How does funny content work? First of all, a funny story – if it is genuinely funny – connects the people who tell it to each other and pass it around. Amusing content reduces the distance between the sender and the recipient, which is vital for building relationships between a brand and its target group. Humor adds a human touch to communication, it personalizes it, helps build an “I like you” relationship and strengthens attachment. It makes a funny story radiate onto the product itself, if not the entire company. We are talking here about a well-researched projection mechanism. If they post such funny stories on the web, goes the thinking of an amused recipient of a funny message, they must be all right. Humor can also resolve crises. Some time ago, a photo uploaded by a waffle shop on a Łódź street that had been excavated for too long due to road works, became a web hit. To cut the comb of road workers and pressure them to finish the job sooner, the female business owner published photos of herself swimming in a large puddle in a ditch dug in the street in front of her shop. She is depicted on an inflatable pink flamingo, sporting a swimsuit, a drink in her hand. The photo went viral pushing road services to get their act together.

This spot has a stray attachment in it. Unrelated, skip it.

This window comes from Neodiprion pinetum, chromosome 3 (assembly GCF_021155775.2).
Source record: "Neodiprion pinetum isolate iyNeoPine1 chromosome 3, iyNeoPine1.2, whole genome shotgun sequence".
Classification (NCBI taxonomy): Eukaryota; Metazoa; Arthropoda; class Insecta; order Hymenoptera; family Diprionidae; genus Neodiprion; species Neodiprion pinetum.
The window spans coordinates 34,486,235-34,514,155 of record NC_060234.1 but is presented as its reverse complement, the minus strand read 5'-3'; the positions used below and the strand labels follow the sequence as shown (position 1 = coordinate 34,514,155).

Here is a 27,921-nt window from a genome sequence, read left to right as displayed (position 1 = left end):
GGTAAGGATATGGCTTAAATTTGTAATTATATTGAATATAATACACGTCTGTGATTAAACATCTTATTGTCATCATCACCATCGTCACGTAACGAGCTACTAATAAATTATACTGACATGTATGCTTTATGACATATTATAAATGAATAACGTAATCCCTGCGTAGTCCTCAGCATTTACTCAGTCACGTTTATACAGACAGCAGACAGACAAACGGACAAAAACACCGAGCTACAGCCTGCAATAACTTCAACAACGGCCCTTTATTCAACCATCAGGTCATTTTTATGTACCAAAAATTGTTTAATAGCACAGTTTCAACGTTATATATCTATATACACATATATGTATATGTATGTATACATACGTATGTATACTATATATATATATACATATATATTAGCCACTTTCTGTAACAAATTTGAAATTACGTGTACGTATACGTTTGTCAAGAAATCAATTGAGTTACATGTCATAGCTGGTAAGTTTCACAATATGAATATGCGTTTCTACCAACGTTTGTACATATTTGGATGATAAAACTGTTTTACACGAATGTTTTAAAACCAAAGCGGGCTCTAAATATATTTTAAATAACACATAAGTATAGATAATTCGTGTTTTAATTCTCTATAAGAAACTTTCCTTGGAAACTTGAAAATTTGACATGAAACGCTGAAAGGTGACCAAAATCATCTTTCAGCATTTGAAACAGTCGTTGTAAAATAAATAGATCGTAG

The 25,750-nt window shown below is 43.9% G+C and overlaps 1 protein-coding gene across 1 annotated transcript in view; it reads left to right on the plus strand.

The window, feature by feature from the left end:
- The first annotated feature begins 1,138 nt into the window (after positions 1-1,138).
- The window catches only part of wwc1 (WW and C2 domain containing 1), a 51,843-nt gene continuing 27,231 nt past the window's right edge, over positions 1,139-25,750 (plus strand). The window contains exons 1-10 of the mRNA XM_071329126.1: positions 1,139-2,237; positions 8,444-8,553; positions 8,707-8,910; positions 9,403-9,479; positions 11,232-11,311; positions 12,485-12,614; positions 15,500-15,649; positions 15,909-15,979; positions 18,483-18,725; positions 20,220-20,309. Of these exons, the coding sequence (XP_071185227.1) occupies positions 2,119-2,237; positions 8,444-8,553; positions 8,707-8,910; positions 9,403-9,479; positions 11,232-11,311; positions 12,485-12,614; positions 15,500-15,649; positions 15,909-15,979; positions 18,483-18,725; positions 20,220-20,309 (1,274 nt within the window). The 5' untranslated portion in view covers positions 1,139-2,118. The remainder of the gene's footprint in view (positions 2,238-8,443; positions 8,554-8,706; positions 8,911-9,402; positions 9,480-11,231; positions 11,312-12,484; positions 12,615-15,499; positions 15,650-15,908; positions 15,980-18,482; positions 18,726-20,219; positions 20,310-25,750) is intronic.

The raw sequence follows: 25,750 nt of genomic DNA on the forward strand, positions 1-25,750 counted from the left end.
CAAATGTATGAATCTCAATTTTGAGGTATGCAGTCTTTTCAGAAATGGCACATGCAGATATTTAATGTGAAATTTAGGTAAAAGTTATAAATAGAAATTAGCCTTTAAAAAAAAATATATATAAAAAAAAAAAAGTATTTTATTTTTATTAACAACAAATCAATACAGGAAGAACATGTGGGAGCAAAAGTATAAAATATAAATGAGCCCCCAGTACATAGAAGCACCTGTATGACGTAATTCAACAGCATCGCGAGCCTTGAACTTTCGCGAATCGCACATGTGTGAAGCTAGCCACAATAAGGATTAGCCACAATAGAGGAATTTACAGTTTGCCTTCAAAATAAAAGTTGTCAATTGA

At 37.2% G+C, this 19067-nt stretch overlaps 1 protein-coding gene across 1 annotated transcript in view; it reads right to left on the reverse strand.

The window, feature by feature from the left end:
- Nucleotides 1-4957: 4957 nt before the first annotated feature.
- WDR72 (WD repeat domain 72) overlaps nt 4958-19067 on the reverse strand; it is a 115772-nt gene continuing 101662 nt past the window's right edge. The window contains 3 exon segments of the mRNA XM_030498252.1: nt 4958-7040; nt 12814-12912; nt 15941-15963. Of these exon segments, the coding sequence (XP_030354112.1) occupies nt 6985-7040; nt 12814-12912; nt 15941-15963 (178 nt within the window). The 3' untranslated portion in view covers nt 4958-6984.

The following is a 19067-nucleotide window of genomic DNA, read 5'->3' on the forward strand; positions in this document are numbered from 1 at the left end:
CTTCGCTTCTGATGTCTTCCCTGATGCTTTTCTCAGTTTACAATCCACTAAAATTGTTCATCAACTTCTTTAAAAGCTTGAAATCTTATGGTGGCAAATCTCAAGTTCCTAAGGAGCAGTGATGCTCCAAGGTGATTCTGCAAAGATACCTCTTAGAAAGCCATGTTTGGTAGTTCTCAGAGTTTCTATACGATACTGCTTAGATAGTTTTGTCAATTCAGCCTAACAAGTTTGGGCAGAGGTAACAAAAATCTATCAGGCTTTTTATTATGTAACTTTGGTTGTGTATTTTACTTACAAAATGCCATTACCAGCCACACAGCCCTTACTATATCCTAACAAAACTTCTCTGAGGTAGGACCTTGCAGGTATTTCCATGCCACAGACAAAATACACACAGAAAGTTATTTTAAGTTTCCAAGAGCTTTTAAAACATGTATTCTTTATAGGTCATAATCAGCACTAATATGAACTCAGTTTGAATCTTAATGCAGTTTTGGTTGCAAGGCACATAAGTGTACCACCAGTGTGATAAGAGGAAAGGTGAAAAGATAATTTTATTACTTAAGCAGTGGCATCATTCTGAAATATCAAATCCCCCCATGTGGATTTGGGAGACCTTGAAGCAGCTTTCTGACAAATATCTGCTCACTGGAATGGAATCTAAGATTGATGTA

Employees want to feel that they are working with people

A funny video on a company’s day-to-day operation, its employees and their daily struggles, showing “people like you” behind the walls of a corporation, can be part of a great long-term strategy. Such funny stories that are non-fiction and that portray real people, sharing their lives and opinions, can do an amazing job building a positive image in both internal and external communication. Seeing a real employee whom we pass in the hallways can generate positive emotions. Here is an example of how to use self-deprecating humor for effective employee branding. It will probably not come as a surprise that a lot of similar productions from the IT community, also from Poland, have done great on the web. A case in point are the HRejter videos from the team of CodeTwo. The team produced a series of videos showing life in the company and relying primarily on humor, self-irony and self-distance.

A consistently goofy strategy

Some brands have effectively weaponized wit. They now associate with funny stories so strongly that a change of strategy would be a mistake. One readily available example, often cited in marketing texts, comes from the Old Spice cosmetics brand. It shows how irony, self-irony included, can be used to build global popularity and refresh a slightly outmoded image. One could venture to say that if it weren’t for the jokes, the brand would never get across to millions of customers beyond its conservative traditional audience.

Humour communication blog Magdalena Biedrzycka-Doliwa 1

Who gets to be funny?